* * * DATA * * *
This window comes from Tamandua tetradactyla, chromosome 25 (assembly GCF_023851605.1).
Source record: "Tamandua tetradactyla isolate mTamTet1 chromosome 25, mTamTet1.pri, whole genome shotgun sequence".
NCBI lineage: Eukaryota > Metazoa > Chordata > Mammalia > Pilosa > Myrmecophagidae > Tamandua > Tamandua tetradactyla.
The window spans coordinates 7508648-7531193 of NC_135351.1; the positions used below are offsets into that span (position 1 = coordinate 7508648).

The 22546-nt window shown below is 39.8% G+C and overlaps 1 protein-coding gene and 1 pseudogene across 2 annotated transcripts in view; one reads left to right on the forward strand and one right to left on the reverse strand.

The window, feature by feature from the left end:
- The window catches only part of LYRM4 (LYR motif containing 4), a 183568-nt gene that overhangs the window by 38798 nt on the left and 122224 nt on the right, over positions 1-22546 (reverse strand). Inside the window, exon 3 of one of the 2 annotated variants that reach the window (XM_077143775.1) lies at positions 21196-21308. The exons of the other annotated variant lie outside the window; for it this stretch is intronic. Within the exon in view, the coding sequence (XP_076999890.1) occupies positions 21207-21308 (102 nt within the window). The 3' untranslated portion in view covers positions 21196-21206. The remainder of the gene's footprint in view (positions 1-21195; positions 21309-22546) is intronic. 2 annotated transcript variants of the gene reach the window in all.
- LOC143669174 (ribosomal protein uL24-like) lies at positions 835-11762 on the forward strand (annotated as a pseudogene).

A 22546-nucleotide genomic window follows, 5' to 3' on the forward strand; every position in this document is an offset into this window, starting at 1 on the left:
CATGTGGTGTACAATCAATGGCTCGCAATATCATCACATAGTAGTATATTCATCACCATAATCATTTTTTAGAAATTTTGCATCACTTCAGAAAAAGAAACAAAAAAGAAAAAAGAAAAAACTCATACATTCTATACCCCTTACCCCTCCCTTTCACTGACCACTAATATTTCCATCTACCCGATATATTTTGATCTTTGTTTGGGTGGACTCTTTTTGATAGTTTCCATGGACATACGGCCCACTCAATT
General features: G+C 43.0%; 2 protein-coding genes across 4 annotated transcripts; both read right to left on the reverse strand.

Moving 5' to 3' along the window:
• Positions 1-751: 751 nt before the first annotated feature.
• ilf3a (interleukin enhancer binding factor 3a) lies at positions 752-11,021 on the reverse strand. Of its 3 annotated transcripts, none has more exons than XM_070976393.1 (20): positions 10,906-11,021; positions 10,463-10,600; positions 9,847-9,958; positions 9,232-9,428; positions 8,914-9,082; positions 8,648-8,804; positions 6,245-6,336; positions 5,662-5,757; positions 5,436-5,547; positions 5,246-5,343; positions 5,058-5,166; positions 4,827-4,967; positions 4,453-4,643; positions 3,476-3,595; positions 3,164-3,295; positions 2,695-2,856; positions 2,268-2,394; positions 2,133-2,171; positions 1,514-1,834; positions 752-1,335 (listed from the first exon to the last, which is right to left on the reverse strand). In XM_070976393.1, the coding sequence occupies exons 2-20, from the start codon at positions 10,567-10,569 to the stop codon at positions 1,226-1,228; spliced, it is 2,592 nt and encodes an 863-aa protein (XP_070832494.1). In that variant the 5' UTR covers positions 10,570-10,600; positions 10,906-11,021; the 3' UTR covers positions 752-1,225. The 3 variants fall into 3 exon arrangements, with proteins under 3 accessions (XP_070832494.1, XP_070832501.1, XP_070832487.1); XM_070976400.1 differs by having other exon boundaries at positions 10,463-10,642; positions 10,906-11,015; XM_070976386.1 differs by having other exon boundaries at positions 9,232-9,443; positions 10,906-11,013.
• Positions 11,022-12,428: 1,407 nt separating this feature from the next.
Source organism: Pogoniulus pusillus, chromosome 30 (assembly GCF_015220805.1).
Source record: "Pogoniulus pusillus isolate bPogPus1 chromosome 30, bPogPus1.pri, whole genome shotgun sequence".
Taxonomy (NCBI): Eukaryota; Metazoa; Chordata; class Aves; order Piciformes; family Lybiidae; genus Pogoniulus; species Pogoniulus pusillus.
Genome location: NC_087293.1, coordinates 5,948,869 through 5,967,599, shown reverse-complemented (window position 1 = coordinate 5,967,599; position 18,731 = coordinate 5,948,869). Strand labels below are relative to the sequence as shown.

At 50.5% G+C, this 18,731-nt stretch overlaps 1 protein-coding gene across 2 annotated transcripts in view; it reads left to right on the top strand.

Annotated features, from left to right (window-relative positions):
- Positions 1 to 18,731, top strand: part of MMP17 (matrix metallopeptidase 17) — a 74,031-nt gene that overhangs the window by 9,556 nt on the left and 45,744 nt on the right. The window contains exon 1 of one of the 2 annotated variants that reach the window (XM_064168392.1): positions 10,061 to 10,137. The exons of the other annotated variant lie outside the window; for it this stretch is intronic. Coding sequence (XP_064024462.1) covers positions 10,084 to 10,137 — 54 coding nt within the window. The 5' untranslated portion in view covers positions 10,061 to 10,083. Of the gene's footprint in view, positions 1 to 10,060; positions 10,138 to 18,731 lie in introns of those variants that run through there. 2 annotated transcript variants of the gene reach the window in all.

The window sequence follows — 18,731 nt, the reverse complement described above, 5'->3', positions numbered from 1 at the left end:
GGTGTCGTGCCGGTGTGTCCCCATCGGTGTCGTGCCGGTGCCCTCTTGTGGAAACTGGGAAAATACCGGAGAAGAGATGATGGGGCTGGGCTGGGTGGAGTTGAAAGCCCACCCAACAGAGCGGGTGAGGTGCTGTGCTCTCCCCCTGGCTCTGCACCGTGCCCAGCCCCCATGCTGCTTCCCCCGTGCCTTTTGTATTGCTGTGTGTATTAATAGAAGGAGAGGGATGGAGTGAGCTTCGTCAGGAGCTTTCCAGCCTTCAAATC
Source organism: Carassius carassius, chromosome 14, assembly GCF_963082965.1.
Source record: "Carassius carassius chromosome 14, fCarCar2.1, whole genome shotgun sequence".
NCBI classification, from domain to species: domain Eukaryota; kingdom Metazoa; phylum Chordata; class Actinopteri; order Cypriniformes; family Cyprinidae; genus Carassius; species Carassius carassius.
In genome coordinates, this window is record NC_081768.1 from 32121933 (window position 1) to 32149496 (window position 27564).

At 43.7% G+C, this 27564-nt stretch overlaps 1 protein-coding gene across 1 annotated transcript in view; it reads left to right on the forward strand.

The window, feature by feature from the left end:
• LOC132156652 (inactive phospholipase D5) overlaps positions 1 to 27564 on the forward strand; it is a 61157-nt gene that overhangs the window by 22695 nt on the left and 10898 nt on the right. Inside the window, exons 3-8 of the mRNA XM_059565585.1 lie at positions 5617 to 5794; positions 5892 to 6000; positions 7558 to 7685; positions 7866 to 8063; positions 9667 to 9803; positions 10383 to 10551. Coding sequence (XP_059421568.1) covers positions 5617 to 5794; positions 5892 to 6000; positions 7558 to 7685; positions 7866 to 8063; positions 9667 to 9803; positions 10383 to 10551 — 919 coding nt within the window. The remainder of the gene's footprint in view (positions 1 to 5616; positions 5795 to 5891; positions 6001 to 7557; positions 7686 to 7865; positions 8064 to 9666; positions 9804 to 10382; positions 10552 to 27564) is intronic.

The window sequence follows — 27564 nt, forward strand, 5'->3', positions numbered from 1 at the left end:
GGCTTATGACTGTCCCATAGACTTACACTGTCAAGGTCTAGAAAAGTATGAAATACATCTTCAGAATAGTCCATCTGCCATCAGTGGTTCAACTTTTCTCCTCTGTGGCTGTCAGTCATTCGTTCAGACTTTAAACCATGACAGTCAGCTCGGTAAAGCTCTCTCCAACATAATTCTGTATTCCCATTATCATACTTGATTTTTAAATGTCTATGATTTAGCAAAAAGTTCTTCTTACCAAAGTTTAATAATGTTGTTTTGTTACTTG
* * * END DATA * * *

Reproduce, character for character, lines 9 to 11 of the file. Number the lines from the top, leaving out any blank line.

A 22546-nucleotide genomic window follows, 5' to 3' on the forward strand; every position in this document is an offset into this window, starting at 1 on the left:
CATGTGGTGTACAATCAATGGCTCGCAATATCATCACATAGTAGTATATTCATCACCATAATCATTTTTTAGAAATTTTGCATCACTTCAGAAAAAGAAACAAAAAAGAAAAAAGAAAAAACTCATACATTCTATACCCCTTACCCCTCCCTTTCACTGACCACTAATATTTCCATCTACCCGATATATTTTGATCTTTGTTTGGGTGGACTCTTTTTGATAGTTTCCATGGACATACGGCCCACTCAATT
General features: G+C 43.0%; 2 protein-coding genes across 4 annotated transcripts; both read right to left on the reverse strand.